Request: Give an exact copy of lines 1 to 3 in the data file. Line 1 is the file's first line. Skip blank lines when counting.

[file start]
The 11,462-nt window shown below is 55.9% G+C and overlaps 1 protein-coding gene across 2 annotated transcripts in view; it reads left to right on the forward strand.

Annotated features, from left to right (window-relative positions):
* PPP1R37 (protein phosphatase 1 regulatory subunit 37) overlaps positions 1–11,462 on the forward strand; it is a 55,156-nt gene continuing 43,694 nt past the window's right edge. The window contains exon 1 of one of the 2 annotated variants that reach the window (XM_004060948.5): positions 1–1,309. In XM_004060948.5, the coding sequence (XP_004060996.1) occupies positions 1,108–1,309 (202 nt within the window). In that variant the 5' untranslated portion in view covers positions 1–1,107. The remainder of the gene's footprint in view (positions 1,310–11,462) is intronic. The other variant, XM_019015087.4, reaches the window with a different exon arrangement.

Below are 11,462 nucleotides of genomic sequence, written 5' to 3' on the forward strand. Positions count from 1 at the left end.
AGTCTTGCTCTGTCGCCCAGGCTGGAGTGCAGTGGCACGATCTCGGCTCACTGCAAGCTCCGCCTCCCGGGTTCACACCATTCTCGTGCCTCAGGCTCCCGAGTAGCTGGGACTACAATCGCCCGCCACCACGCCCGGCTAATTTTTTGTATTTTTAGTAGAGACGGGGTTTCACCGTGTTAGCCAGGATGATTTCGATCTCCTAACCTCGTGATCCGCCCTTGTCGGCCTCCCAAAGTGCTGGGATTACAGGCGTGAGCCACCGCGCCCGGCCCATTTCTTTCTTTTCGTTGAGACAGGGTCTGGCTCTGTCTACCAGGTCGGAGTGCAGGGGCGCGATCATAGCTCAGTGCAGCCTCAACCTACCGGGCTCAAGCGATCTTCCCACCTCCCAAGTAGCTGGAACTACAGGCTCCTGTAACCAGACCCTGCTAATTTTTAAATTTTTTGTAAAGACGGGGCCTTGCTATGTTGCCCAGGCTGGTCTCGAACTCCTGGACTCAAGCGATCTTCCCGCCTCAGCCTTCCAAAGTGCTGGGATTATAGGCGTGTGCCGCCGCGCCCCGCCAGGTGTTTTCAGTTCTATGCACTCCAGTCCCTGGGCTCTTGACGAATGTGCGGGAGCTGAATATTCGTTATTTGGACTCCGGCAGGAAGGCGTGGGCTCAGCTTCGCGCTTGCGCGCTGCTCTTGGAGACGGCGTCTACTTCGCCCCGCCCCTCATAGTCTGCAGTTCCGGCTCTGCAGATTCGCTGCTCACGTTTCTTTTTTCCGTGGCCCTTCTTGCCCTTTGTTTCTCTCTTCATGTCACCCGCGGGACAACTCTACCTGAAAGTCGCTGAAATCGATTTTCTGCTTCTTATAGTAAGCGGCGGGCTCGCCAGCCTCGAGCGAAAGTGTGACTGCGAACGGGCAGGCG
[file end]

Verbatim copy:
The 11,462-nt window shown below is 55.9% G+C and overlaps 1 protein-coding gene across 2 annotated transcripts in view; it reads left to right on the forward strand.

Annotated features, from left to right (window-relative positions):
* PPP1R37 (protein phosphatase 1 regulatory subunit 37) overlaps positions 1–11,462 on the forward strand; it is a 55,156-nt gene continuing 43,694 nt past the window's right edge. The window contains exon 1 of one of the 2 annotated variants that reach the window (XM_004060948.5): positions 1–1,309. In XM_004060948.5, the coding sequence (XP_004060996.1) occupies positions 1,108–1,309 (202 nt within the window). In that variant the 5' untranslated portion in view covers positions 1–1,107. The remainder of the gene's footprint in view (positions 1,310–11,462) is intronic. The other variant, XM_019015087.4, reaches the window with a different exon arrangement.